South Africa banks on a bright future for Chenin Blanc

(Left) Boekenhoutskloof 2013 The Wolftrap Viognier Chenin Blanc Grenache Blanc and  KWV 2013...

(Left) Boekenhoutskloof 2013 The Wolftrap Viognier Chenin Blanc Grenache Blanc and KWV 2013 Contemporary Collection Chenin Blanc.

Christopher Waters, Special to QMI Agency

, Last Updated: 1:29 PM ET

Winemaker Ken Forrester popped into Canada recently to help spread the good news of a grape variety he holds dear. Like other South African vintners, Forrester has assessed the treasure trove of Chenin Blanc available in his native country as a unique selling opportunity.

The trick is how to introduce consumers to a new grape variety and a provocatively different style of white wine?

Chenin Blanc is believed to be one of the first grape varieties to arrive in South Africa in 1655. Its usefulness in making brandy ensured its early success. In more recent times, it has been used to produce table wines that range from dry to sweet. It wasn’t correctly identified as the variety that the French winemakers of the Loire Valley call Chenin Blanc until 1963.

Its success in South Africa made it one of the most widely planted grape varieties until a rise in red wine varieties eclipsed it. Even still, the county continues to be home to more than 50% of the Chenin Blanc vines grown on the planet.

As a principal member of the Chenin Blanc Association of South Africa, Forrester has helped improve the overall quality of grape growing and winemaking for the distinct white grape that produces wines that often taste of apple, apricot or pineapple with a burst of refreshing acidity.

Like Riesling, Chenin Blanc is capable of producing everything from searing, dry examples to honeyed dessert wines as well as enjoyable sparkling wines. But that startling array of styles only serves to confuse consumers, Forrester explains.

“As an association we worked to identify six distinct styles for South African Chenin Blanc that we took to The Univeristy of Stellenbosch for help to introduce consumers to our wines,” he said.

After completing their research, the university came back to tell the Chenin producers that consumers saw the broad range of wines available to them as fitting into two specific categories. “There’s the fresh and fruity,” said Forrester, whose lively and refreshing Petit Chenin fits the bill. “And there’s the rich and ripe styles.”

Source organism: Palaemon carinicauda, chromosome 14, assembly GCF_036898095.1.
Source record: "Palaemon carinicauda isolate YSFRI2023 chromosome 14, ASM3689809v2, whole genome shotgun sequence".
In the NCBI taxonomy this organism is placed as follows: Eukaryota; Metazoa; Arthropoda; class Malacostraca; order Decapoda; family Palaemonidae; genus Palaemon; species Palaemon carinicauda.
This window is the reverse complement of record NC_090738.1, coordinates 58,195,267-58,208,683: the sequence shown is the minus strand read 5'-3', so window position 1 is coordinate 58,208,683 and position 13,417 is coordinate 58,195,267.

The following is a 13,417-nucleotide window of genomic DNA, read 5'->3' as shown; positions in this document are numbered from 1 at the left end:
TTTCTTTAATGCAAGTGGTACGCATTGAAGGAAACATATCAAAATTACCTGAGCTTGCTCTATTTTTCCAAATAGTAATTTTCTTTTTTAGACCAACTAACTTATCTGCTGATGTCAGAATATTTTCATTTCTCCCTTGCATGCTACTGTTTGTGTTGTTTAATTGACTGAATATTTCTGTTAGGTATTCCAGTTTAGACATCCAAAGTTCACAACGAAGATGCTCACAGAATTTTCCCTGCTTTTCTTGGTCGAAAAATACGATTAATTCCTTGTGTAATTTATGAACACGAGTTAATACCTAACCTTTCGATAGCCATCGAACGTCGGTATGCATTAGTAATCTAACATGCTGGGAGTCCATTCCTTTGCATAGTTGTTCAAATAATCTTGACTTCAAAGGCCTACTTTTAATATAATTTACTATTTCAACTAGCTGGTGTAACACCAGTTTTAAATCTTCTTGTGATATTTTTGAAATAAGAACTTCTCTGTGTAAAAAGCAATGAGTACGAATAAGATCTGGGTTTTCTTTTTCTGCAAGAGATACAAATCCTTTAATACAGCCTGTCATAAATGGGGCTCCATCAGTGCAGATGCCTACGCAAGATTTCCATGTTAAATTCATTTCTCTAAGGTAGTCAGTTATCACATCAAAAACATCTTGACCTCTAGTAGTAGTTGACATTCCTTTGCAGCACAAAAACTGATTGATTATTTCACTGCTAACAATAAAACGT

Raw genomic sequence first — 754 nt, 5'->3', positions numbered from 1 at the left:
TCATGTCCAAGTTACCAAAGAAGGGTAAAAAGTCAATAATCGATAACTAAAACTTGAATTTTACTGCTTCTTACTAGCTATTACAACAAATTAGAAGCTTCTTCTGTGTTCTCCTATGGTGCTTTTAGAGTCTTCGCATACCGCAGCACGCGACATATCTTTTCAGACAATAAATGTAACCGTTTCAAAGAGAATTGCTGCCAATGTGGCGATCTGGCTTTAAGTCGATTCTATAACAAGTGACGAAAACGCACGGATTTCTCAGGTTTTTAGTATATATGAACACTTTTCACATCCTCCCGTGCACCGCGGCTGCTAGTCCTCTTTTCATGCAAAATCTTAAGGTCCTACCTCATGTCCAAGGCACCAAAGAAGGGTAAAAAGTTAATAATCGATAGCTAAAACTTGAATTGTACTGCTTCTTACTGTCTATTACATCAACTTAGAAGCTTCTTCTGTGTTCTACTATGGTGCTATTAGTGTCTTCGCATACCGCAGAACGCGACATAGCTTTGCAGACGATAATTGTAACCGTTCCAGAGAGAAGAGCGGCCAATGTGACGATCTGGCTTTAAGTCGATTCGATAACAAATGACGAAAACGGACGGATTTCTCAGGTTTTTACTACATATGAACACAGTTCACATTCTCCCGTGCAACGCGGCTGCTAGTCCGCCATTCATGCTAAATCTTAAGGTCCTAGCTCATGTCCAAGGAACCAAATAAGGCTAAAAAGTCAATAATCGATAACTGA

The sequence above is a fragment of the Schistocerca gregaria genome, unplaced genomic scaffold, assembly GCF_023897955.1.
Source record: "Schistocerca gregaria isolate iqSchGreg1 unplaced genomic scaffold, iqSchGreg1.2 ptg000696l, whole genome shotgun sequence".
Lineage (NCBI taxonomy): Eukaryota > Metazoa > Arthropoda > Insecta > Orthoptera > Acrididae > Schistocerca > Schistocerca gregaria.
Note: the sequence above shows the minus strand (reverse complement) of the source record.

“It’s amazing how the wine industry can complicate things,” he continued. All of the things that the winemakers believed to be fundamental to dividing some Chenin Blancs from others, including whether or not oak barrels are used to age the wine or how sweet the wine is, didn’t matter to consumers.”

By way of introduction, there are a number of affordable South African wines available across the country that are made from Chenin Blanc or use the grape as part of a blend with other varieties. The drinkability and value of these crisp and delicious wines makes them even more appealing during patio season.

Wines of the Week:

***1/2 Boekenhoutskloof 2013 The Wolftrap Viognier Chenin Blanc Grenache Blanc

Western Cape, South Africa

$14.99 (856450) | AB $14 | MB $13.50 (140582) | ON $13.95 (292532)

This exotic blend remains one of the most compelling white wines available for the price in the country. The mix of fruit, spice and floral notes add depth and complexity to a richly textured and concentrated wine.

***1/2 KWV 2013 Contemporary Collection Chenin Blanc

Western Cape, South Africa

ON $9.45 (018689)

I always pour this affordable white in my introductory wine classes where it opens people’s eyes to allure of the Chenin Blanc grape and the bounty of great values offerings from South Africa. Made in an appealing fresh and fruity style, this is ripe and refreshing, with the right mix of concentration and crisp acidity. A great every day, any occasion option to have on hand. KWV’s Chenin Chardonnay blend available in Manitoba is equally impressive.


Videos

Photos